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In 2014 the version 3 of North Korea's Red Star operating system was leaked. It is based on Linux and has the look and feel of a Mac. There is also a server version available. We will start the presentation by giving a general overview and presenting findings that already hit the net during the last year, like research on Red Star’s custom browser and its configuration.
The focus of the presentation is to explain in depth how the architecture of the components is made up and to give a detailed overview of the privacy invading custom code implemented into the OS.
The system is designed to defend and protect itself from changes made from user space. We will analyze the interaction of the components and the protection mechanisms and provide information on how to deactivate some of the malicious functionality of Red Star OS.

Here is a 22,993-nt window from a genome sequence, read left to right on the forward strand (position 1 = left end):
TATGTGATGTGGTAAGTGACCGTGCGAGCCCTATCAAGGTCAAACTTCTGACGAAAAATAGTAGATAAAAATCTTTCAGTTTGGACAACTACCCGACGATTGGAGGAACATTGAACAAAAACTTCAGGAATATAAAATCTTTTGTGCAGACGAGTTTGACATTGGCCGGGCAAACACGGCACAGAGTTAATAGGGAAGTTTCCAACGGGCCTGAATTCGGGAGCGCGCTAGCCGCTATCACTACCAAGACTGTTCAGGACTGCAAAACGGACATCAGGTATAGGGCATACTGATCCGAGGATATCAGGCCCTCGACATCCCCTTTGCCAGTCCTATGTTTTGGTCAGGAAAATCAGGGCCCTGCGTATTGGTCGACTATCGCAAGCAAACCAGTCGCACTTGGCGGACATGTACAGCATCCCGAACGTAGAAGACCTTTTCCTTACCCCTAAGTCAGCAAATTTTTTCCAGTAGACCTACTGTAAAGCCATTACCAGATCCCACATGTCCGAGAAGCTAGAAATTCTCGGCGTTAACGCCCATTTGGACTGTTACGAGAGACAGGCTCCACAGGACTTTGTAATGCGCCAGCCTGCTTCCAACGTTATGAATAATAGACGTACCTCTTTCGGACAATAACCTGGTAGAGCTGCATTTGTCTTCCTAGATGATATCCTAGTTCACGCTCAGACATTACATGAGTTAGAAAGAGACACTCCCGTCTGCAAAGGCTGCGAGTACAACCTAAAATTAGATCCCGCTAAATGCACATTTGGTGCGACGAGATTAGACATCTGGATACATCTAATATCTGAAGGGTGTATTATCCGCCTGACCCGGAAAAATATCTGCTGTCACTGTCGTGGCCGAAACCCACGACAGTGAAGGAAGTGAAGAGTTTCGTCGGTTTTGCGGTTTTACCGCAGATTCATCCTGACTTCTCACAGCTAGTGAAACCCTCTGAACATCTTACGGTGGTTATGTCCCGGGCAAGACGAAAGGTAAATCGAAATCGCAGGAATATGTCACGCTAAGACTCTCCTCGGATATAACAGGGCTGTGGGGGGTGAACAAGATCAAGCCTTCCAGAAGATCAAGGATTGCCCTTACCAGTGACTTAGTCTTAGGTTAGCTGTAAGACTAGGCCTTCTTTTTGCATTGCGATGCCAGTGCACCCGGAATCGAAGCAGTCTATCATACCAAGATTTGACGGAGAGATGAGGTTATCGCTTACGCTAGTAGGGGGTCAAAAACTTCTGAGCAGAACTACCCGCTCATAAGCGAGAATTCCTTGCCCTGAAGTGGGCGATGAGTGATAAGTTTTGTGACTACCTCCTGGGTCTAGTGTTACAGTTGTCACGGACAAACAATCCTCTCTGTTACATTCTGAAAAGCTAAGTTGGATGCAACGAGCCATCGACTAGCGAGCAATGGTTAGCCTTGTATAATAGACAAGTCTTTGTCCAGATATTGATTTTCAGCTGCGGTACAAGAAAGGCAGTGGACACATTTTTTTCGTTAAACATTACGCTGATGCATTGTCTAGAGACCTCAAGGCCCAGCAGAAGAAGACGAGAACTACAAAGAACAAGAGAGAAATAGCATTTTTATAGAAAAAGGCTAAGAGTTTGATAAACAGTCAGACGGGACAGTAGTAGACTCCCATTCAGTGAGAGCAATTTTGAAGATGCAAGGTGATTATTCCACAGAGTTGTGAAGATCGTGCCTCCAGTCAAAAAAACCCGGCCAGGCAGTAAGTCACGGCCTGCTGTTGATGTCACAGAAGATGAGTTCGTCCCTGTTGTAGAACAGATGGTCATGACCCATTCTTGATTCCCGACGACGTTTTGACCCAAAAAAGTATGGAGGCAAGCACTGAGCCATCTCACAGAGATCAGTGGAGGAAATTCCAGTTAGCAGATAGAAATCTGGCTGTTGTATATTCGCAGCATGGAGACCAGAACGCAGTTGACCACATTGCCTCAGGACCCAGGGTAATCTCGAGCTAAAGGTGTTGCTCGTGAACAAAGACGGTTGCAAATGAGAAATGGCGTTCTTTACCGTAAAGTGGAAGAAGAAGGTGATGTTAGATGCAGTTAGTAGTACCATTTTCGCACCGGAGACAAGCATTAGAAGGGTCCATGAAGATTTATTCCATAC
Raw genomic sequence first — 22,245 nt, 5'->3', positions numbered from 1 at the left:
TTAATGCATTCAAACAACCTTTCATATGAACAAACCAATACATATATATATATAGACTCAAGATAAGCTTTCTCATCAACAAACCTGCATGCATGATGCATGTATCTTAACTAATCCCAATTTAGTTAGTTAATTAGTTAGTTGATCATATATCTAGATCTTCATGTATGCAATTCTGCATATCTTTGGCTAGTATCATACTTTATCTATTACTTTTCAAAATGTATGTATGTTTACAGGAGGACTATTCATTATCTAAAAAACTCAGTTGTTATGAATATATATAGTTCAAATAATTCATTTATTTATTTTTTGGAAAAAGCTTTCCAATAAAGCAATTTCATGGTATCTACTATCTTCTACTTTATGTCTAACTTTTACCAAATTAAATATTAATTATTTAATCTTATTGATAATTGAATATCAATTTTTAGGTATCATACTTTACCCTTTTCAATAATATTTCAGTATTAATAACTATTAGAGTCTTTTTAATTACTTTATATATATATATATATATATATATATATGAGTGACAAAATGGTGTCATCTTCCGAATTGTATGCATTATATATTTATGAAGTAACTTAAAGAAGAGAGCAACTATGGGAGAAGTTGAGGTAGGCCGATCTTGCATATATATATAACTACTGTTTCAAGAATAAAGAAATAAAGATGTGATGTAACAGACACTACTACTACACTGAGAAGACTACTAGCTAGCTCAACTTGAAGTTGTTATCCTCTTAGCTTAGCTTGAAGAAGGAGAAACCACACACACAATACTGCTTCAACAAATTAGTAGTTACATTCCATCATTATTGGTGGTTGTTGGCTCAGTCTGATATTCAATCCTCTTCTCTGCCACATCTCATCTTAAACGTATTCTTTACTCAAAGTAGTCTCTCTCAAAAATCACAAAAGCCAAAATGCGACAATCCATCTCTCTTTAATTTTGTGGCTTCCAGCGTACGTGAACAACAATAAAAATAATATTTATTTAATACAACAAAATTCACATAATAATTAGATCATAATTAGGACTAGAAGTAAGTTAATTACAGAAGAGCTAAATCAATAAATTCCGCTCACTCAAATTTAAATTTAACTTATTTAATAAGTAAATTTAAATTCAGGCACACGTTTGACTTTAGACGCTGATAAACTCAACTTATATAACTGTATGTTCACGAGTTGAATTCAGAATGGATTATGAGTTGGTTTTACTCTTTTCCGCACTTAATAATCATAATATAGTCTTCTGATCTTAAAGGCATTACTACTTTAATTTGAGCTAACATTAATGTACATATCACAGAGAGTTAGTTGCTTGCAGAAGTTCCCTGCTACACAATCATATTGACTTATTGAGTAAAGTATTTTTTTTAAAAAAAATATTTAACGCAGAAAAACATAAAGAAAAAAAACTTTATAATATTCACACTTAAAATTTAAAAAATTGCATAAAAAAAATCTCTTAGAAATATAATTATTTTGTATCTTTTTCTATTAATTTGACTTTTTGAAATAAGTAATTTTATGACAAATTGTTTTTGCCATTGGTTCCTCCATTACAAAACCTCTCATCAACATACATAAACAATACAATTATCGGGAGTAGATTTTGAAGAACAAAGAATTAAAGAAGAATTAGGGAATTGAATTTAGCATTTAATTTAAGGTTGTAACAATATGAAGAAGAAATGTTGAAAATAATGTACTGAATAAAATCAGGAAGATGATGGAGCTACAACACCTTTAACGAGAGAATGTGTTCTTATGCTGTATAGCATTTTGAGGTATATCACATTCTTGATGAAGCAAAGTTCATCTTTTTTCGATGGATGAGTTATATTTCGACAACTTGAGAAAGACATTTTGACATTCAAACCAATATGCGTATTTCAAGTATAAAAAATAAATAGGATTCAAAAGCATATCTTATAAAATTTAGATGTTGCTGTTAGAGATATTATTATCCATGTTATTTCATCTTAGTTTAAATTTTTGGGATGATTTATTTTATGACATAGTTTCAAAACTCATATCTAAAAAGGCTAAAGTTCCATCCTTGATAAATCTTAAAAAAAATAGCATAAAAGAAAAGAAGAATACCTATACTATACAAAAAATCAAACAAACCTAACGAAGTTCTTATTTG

North Korea abuses the principals of free software to provide an operating system that suppresses free speech. Therefore we think it is necessary to disclose this information to the public and present the audience on how to get around the limitations introduced by North Korea.
Investigating functionality that can be used to invade the privacy of users was our primary goal. We found that the features implemented in Red Star OS are the wet dream of a surveillance state dictator. It provides a set of surveillance features like the capabilities to watermark different types of files that can be used to track the distribution of documents and multi-media files. We will have an in depth look on how some of these features built the foundation for a suppressive state in a modern world.